Optical inclusion: the difference made by eye care teams in special schools
The government backs the Special Schools Eye Care Service!
In June 2023 we were delighted to receive confirmation from the government that NHS sight tests will be on offer to all pupils in special schools from 2024/2025. As the article below was written when the service was in jeopardy, it may now contain some out of date information relating to future provision. Thank you to everyone who has supported the campaign, written blogs and stood firm about the benefits of the service.
This week we are featuring a series of blogs on the benefits of bringing eye care into special schools. Here professionals involved in the new NHS Service share how different disciplines in eye care are coming together, and how the expertise of Dispensing Opticians has been crucial for so many children seen in special schools. Research has shown over 4 in 10 children in special schools need glasses and support to get used to them.
Elaine Clark is Head Optometrist at Warrington and Halton Teaching Hospital NHS Foundation Trust.
“At Warrington, we have been trailblazing special education eye care for many years as our Hospital Eye Service team of Optometrists, Orthoptists and Consultant Ophthalmologist have provided outreach eye care in local special schools. It is so rewarding to see children in their familiar surroundings in contrast to the noisy, busy, sometimes quite frightening, environment of the hospital eye clinic.
"We find it helps them get used to having their eyes examined, making the whole experience feel comfortable and often fun! We find children who without this service could not successfully access eye care and therefore could not use their vision to their full potential, leaving them with lifelong visual impairment, and in some cases could even have lost vision.
"However, while we were already set up for sight testing in schools, the issue we frequently encountered was how to ensure children got the glasses they needed. Hospital services can issue vouchers for glasses, but parents/carers would then need to visit a local optician for the glasses to be made up and fitted. Children still faced the challenges of attending these appointments in unfamiliar surroundings, and sustaining glasses wear, while the vouchers would not always cover the cost of the most suitable glasses for these children.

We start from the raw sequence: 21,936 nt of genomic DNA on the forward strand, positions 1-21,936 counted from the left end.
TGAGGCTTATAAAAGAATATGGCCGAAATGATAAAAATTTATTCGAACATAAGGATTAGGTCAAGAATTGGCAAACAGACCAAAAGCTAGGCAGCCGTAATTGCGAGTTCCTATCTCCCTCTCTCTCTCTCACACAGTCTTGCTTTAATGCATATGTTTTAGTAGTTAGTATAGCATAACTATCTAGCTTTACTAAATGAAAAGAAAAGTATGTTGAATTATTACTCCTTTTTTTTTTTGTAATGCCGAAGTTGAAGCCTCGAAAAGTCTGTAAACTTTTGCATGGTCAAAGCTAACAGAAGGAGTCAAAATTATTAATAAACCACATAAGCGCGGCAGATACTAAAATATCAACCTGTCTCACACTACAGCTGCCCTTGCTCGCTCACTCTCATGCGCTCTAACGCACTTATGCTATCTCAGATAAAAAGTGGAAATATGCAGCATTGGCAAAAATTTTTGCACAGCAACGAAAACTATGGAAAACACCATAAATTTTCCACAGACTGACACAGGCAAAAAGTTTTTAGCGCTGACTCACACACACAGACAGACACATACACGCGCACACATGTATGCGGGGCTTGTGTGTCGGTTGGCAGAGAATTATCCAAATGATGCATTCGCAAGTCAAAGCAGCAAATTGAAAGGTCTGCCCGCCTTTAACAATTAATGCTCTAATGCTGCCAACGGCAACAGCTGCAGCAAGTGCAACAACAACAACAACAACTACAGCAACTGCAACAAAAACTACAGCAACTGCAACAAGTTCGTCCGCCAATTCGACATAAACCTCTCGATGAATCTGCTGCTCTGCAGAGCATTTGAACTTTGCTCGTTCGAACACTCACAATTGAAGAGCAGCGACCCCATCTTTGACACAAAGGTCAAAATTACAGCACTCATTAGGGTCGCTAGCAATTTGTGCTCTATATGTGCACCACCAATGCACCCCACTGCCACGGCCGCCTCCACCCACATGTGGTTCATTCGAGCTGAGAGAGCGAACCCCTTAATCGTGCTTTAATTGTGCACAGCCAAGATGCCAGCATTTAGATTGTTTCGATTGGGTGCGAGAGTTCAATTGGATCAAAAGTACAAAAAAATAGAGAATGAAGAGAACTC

"We were keen to be involved in the new NHS contract and now have the support of our Dispensing Optician colleagues - who I must say, teaching staff and pupils alike, adore! So many more children are now accessing and wearing appropriate glasses – with obvious benefits to their education and independence.
"The NHS Service also funds a wider range of frames including ones that fit for children with different needs – such as special facial characteristics or wheelchair headrests. All children needing glasses are provided with two pairs, so they aren’t without glasses if there is a breakage.
"I cannot emphasise enough this is exactly the one stop shop of eye care that these children need.”
Debbie McGill is Head of Policy and Public Affairs for the Association of Dispensing Opticians (ABDO):
“ABDO is the professional body that represents Dispensing Opticians. For many years we have supported and helped shape the development of this model of eye care in special schools.
"Dispensing Opticians are registered healthcare professionals whose skills and support make the vital difference to all spectacle users, particularly in children’s eye care, giving them the best start in life to learn, develop social skills and much more. In the case of children with learning disabilities this is no different.
"The benefit of this programme is being able to provide care for the children in their familiar surroundings, and so provide the best glasses for them and their needs. The other added benefits are that the complete service includes the fitting of the glasses, once glazed, and whilst the Dispensing Optician is in attendance they can also repair any breakages, recognising that this may happen more often for children with learning disabilities.
"Dispensing Opticians and Optometrist teams have invested a lot of time and funding of their own to deliver this vital service which is now in jeopardy of being discontinued in non-residential special schools. This is despite research that has shown that over 4 in 10 children in day special schools need glasses. Once they have their glasses, and this is the most vital point, children then have the support they need to live well and learn well.”
The clinical model for providing this service in special schools was developed by the four professional bodies in eye care and can be found here Framework for provision of eye care in special schools
Watch the NHS England film made for clinicians interested in delivering the service.